1-310-390-0131 - Outside U.S.
“To know and not do is to not know.” – ancient Jewish proverb
Directing a private international high school in Vietnam last year provided many lessons. English might be the subject, but the context, as so often, became paramount.
As English teachers, we often begin by asking simple questions as we prepare our classes. Who are our students? What do they expect from their English teacher? What are their motives, goals, and fantasies? What barriers do they face to improve their English? How will their lives change if they speak fluent English? Do they really need to speak fluent English or just get a high TOEFL or TOEIC score? Context, as so often, determines the most appropriate approach.
Yet the most important question, especially while teaching abroad, might be overlooked. Where are you teaching? Local culture and laws can determine both the substance and style of teaching English. Censorship often exists. Location often matters most in teaching English abroad.
This truism has become exceptionally clear to me during the last few weeks. I’ve been revising an ESL conversation textbook originally developed for international graduate students and adult American immigrants for advanced adult Vietnamese English language learners. Vietnam, which has one of the fastest growth rates in the world, has embraced the study of English with a surprising fervor. The quality of EFL and ELT materials, however, remains rather low, and seldom includes authentic materials for both professional and social conversation. Grammar and listening skills receive far more focus than active language skills like writing and speaking.
This book project, which started over a year ago, has also kept expanding. Writing any book, of course, remains a tricky task in a still opening country ruled by communist dictators. On the other hand, many of the obvious revisions and taboo topics apply to many still opening societies from UAE and Saudi Arabia to China and Russia. You can’t talk about “choosing leaders” and “corruption” in socieities where politics are verboten. While you might be able to discuss personal lifestyle choices in Russia or mention a required holy book in Pakistan, commonsense indicates a similar list of “don’t ask” subjects ranging from almost any activity that is a social taboo, controversial, or illegal in many societies. You might be surprised how long those taboo lists remain.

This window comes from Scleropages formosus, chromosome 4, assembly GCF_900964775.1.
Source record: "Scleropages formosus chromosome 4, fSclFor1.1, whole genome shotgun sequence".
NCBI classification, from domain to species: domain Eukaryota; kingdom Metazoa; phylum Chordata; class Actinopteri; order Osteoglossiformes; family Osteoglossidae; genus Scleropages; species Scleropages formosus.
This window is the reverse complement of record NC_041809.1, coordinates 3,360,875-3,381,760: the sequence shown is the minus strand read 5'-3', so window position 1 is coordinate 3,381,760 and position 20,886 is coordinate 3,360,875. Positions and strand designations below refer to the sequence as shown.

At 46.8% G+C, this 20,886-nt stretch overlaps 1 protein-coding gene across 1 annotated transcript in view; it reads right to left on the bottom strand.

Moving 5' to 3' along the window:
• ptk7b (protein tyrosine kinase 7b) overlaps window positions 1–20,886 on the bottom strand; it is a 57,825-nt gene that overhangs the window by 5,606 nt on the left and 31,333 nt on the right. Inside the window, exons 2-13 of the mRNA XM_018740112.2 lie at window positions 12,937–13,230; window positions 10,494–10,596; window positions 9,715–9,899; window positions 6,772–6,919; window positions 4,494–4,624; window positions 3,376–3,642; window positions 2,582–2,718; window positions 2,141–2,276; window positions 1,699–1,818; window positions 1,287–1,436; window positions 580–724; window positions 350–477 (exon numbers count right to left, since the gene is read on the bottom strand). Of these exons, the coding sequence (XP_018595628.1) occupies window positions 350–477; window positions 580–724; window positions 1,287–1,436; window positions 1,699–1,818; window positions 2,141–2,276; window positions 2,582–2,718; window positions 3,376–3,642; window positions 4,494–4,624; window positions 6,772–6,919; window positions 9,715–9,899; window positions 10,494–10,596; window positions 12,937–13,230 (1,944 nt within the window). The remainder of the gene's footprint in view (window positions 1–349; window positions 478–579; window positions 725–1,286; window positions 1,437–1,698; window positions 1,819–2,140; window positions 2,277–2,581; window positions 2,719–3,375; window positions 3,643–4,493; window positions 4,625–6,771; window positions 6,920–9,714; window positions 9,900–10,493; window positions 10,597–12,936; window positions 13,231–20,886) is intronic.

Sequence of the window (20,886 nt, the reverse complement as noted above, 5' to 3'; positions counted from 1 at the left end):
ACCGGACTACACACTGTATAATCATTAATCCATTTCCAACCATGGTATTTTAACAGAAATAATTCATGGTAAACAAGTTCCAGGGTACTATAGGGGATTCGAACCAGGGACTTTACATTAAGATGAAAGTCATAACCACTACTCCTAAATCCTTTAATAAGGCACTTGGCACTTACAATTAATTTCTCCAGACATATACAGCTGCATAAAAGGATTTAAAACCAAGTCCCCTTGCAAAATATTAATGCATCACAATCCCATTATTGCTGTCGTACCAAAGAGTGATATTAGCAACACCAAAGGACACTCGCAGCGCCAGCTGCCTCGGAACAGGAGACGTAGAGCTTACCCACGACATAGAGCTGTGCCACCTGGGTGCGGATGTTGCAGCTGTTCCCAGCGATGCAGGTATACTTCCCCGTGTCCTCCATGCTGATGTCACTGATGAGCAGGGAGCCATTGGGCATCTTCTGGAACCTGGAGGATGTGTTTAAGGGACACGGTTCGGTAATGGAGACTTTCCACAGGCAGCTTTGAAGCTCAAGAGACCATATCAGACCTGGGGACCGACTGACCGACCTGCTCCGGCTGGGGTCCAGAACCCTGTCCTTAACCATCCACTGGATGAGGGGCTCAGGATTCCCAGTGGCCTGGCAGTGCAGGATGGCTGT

Perhaps out of both professional judgment and personal aesthetics, I always try to tailor materials to meet the individual needs of my actual students. Given the strong nationalist flavor inside the country, it’s striking how few pedagogical English materials used in Vietnam even mention the country’s existence. That seems disappointing and a missed opportunity.
We can at least include local cultural and national references as we continue to open doors and minds by teaching English to students around the world. When I teach students from eight countries in a university class in Los Angeles, I give a nod to those eight cultures in my course materials while emphasizing American culture. Likewise, tailoring course material to meet the actual adult English language learners in our classrooms while teaching English abroad seems natural. Whether discussing national holidays, geography, or cultural traditions, adding local references can only empower English language learners to share their life experiences more effectively in English.
Teaching students to ask questions – in English -remains a vital critical linguistic skill. Many students find the grammar of asking questions in English quite difficult and hard to master. Let’s remember, however, that some questions, risk opening minds and shutting school doors. Modifying English materials, therefore, poses some significant challenges, and creates many possibilities for developing greater rapport with students. Balance, as ever, remains key.
And location, as most real estate agents and EFL teachers know, often matters most.